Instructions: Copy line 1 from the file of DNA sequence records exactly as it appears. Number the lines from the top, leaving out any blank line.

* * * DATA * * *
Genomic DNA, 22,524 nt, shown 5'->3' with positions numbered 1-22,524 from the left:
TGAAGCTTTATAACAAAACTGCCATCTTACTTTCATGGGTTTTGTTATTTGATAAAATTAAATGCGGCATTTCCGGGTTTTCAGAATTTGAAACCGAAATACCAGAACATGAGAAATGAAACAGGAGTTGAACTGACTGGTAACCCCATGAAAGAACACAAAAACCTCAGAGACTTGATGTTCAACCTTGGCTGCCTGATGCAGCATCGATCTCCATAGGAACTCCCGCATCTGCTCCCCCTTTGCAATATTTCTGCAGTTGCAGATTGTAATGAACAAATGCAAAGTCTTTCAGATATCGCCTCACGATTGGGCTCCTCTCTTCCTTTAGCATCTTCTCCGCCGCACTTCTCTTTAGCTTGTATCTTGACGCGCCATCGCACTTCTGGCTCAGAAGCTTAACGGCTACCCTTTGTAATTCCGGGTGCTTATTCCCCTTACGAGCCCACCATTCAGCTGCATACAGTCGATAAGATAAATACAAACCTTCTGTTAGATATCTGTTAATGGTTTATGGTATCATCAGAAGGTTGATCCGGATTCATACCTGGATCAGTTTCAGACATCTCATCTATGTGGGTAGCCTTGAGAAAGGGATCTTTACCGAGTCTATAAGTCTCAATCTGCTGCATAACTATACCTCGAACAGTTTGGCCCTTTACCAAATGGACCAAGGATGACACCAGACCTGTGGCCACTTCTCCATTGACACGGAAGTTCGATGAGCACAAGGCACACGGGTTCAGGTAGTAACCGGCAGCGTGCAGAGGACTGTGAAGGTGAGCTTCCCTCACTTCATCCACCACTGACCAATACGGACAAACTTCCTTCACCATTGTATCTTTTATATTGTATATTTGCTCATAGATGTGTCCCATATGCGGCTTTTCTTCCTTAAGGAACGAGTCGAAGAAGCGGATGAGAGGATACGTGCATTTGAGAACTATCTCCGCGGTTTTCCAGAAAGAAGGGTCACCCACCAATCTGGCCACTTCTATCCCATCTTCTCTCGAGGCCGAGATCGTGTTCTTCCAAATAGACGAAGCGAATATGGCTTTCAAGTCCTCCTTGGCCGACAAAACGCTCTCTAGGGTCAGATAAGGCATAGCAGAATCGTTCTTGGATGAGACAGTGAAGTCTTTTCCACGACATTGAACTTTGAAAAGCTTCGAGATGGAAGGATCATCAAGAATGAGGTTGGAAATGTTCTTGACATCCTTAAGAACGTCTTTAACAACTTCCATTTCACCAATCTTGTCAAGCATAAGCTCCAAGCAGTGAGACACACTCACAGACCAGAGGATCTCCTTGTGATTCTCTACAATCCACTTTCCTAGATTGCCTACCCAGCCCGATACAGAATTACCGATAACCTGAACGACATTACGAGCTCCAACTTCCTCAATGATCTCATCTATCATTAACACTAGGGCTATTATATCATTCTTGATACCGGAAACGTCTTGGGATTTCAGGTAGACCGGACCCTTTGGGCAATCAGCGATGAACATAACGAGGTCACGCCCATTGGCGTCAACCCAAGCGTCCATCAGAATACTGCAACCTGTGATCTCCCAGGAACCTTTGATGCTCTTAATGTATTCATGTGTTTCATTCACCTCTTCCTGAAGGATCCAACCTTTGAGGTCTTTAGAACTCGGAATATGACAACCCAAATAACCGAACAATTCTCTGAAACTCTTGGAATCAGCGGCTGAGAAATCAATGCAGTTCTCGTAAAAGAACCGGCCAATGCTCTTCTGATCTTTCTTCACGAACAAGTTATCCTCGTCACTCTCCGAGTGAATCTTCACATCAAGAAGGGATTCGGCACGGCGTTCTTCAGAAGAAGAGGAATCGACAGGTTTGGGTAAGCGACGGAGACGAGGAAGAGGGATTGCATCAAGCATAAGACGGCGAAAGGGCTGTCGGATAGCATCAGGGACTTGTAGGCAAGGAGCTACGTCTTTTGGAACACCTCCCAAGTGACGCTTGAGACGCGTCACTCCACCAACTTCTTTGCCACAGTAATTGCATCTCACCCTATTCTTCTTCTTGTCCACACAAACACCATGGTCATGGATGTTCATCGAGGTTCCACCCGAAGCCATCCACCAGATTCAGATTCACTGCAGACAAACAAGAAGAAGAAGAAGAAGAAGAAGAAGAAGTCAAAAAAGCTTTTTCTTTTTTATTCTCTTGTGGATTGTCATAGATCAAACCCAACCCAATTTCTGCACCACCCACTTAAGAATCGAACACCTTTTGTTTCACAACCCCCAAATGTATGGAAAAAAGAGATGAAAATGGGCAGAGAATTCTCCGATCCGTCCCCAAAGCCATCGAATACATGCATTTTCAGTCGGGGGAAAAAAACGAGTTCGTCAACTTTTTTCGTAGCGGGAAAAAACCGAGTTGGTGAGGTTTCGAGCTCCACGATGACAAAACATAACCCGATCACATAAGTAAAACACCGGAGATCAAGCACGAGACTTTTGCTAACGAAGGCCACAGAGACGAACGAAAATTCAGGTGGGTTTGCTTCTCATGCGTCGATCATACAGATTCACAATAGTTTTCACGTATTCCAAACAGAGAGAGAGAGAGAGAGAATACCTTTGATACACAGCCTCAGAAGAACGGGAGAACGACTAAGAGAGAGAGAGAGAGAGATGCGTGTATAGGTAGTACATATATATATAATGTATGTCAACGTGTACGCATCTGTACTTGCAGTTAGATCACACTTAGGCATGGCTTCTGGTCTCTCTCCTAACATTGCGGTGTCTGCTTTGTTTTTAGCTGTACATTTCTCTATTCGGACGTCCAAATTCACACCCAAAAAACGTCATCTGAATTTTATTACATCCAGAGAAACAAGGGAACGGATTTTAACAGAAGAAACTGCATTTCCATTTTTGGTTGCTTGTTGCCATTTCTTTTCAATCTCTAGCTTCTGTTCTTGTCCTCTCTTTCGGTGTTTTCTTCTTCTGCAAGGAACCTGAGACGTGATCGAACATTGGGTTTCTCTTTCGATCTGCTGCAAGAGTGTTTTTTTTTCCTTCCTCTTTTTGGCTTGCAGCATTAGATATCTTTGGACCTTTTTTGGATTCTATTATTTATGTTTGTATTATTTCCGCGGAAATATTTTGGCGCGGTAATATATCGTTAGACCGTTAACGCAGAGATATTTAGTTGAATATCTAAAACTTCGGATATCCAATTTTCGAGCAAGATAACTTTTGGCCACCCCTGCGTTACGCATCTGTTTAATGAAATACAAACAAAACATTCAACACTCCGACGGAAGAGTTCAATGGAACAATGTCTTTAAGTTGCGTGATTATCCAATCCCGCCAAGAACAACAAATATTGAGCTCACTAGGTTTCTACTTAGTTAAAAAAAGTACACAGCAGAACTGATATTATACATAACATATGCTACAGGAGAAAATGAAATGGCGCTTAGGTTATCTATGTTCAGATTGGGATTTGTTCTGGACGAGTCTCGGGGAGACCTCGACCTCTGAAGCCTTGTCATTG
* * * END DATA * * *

Genomic DNA, 22,524 nt, shown 5'->3' with positions numbered 1-22,524 from the left: